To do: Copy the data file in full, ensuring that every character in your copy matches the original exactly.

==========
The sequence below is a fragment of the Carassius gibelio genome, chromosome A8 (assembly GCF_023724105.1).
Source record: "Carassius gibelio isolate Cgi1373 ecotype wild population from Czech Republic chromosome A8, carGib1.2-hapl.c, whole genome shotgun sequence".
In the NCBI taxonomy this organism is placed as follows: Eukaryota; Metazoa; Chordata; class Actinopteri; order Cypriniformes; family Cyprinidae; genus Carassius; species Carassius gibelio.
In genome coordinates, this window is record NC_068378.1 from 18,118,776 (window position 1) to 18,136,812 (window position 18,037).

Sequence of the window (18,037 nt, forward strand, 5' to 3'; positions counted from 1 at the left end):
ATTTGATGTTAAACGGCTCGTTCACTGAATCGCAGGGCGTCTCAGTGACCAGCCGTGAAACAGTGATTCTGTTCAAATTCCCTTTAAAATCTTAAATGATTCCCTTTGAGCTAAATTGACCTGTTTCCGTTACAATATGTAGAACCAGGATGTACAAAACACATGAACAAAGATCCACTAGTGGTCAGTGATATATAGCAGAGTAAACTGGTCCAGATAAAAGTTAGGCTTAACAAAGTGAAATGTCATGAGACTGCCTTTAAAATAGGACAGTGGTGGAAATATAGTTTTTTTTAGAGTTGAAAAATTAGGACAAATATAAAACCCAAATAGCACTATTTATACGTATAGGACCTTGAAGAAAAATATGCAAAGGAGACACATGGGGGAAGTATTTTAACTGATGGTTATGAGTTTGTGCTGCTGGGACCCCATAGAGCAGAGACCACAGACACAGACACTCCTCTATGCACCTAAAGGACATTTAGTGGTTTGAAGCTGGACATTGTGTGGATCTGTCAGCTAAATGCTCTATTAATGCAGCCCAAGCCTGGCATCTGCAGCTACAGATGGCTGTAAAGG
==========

The sequence below is a fragment of the Carassius gibelio genome, chromosome A8 (assembly GCF_023724105.1).
Source record: "Carassius gibelio isolate Cgi1373 ecotype wild population from Czech Republic chromosome A8, carGib1.2-hapl.c, whole genome shotgun sequence".
In the NCBI taxonomy this organism is placed as follows: Eukaryota; Metazoa; Chordata; class Actinopteri; order Cypriniformes; family Cyprinidae; genus Carassius; species Carassius gibelio.
In genome coordinates, this window is record NC_068378.1 from 18,118,776 (window position 1) to 18,136,812 (window position 18,037).

Sequence of the window (18,037 nt, forward strand, 5' to 3'; positions counted from 1 at the left end):
ATTTGATGTTAAACGGCTCGTTCACTGAATCGCAGGGCGTCTCAGTGACCAGCCGTGAAACAGTGATTCTGTTCAAATTCCCTTTAAAATCTTAAATGATTCCCTTTGAGCTAAATTGACCTGTTTCCGTTACAATATGTAGAACCAGGATGTACAAAACACATGAACAAAGATCCACTAGTGGTCAGTGATATATAGCAGAGTAAACTGGTCCAGATAAAAGTTAGGCTTAACAAAGTGAAATGTCATGAGACTGCCTTTAAAATAGGACAGTGGTGGAAATATAGTTTTTTTTAGAGTTGAAAAATTAGGACAAATATAAAACCCAAATAGCACTATTTATACGTATAGGACCTTGAAGAAAAATATGCAAAGGAGACACATGGGGGAAGTATTTTAACTGATGGTTATGAGTTTGTGCTGCTGGGACCCCATAGAGCAGAGACCACAGACACAGACACTCCTCTATGCACCTAAAGGACATTTAGTGGTTTGAAGCTGGACATTGTGTGGATCTGTCAGCTAAATGCTCTATTAATGCAGCCCAAGCCTGGCATCTGCAGCTACAGATGGCTGTAAAGG